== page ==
Engineering-driven companies tend to focus on product features and benefits (a view from the inside out) rather than describing how they can help solve a customer problem (a view from the outside in). This leaves your audience with the task to make the connection themselves. In today’s over-communicated environment this is an effort many prospects are no longer willing to take. Therefore, you have to be crystal clear with your messaging. And for your messaging to be relevant, it must map to the customer’s buying journey. We need to speak the customer’s language and avoid inward-focused, technobabble. Of course, this is particularly challenging with complex products and services in the Tech Industry.
I found the value proposition template in your book to be one of best, most helpful tool for me and my team. This template looks simple at first sight and invites you to fill it out quickly. But it continues to be a humbling exercise for us because if you are not careful, you end up with trivial content. Questions that we continue to wrestle with today include: who are our best customers and prospects? What problems do they have that we can help them solve? What value are we able to provide that is unique or better than any competitive alternative? These were the questions I wrestled with 10 years ago; I am wrestling with them today; and we as marketers will continue to wrestle with them 10 years from now. This is one reason why the book is so relevant today.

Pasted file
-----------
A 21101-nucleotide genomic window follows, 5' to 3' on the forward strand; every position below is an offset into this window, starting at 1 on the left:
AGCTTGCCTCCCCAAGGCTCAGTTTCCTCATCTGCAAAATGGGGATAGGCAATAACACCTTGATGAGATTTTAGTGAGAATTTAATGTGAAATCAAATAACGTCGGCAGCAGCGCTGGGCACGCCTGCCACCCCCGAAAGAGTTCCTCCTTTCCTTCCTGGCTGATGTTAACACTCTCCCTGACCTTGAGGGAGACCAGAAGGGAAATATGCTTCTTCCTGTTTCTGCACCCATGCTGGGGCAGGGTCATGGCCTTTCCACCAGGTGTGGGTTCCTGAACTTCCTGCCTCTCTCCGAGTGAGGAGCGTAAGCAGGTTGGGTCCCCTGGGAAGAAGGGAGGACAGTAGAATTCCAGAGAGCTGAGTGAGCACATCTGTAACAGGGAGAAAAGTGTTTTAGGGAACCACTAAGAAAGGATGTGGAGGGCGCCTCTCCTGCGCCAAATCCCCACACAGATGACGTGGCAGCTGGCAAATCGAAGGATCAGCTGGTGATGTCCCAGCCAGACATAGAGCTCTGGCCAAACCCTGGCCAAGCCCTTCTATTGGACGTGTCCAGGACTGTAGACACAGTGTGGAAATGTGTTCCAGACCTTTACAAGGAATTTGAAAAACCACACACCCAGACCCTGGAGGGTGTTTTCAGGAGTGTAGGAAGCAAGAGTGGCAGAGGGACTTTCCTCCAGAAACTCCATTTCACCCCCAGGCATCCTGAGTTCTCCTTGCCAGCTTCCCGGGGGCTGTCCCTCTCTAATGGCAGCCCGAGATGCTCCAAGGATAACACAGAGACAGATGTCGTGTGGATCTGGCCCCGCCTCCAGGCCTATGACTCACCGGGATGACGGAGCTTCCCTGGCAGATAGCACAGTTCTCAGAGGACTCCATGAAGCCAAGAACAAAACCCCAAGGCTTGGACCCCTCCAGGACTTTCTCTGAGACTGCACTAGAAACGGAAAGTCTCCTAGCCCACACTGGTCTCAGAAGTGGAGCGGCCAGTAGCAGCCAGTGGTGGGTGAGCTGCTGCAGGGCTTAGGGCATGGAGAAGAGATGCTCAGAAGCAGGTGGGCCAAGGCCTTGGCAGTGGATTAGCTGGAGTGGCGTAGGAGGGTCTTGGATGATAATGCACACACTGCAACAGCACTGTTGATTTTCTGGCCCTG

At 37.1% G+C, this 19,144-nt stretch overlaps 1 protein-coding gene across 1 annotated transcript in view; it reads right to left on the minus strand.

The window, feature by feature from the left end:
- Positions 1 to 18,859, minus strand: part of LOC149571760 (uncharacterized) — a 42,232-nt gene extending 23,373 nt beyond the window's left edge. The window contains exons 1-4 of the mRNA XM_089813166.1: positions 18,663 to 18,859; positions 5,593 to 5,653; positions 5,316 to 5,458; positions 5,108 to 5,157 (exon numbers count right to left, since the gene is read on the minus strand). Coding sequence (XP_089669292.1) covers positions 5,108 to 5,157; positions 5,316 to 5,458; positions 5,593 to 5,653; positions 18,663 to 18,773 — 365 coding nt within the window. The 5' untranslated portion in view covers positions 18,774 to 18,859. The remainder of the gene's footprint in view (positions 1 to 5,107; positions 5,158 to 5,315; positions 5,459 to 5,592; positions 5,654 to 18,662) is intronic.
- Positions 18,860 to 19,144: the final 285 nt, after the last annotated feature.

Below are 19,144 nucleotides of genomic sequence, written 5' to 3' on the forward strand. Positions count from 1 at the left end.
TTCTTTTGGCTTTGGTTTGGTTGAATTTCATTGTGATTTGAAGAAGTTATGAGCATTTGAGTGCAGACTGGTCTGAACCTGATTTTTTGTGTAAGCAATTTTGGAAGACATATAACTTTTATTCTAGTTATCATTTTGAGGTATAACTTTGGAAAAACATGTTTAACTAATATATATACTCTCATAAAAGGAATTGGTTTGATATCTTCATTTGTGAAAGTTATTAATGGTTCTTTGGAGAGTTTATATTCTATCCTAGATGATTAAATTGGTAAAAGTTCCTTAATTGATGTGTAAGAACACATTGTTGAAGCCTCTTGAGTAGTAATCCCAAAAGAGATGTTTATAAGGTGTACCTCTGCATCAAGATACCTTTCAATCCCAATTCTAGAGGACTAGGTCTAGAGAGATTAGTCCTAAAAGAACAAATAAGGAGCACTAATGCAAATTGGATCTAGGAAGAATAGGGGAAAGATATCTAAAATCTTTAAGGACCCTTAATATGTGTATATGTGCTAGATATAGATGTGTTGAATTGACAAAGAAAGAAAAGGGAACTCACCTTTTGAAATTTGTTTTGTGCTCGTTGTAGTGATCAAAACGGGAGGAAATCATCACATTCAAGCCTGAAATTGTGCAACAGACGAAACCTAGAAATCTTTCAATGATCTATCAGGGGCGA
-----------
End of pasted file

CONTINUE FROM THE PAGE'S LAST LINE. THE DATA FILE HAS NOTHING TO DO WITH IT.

3: Communicate what you do
Especially when a company is under pressure, it is crucial that the marketing department is clear about their plans. And these plans must be aligned with the sales department and their goals. In fact, these plans must be aligned and supported across the organization. I have seen many cases where activities pop up here and there and no one saw it coming. Apparently, these activities were not part of broader plan but more the results of some individuals who wanted to demonstrate action. Worse, these actions surprised our colleagues in other departments. It goes back to the marketing popcorn analogy. The point here is that we must be aligned, and we (as marketers) must own communicating our plans internally so there are no surprises. Any and all of our activities can be much more effective if they are made part of a bigger campaign plan. Marketing Campaign Development provides great guidance for alignment and internal communication and offers a valuable tool with the seven types of campaign blueprint concepts.
Advice for the new generation of marketers
Mike: What advice would you give your younger self as a marketer?
David: Don’t be tempted to take short-cuts. Instead, surround yourself with resources and materials that can help you achieve the “marketing high ground” — a place where your go-to-market instincts and understanding of the customer’s buying process is recognized. Plan your strategy first. Ask good questions. And, take steps to create a positive partnership with the sales department. I have repeatedly seen marketers taking short cuts due to timing and resource constraints. This always produces mediocre results. It is crucial for the success of your campaign to know where to focus to get things right from the get go.
I would also recommend Mike’s books and his accompanying blog sites around “The Marketing High Ground“. These have helped me a great deal to improve my own practice, and they enabled me to train others.
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Mike Gospe is a marketing strategist and professional facilitator of Customer Advisory Boards. He’s written eight books on marketing best practices.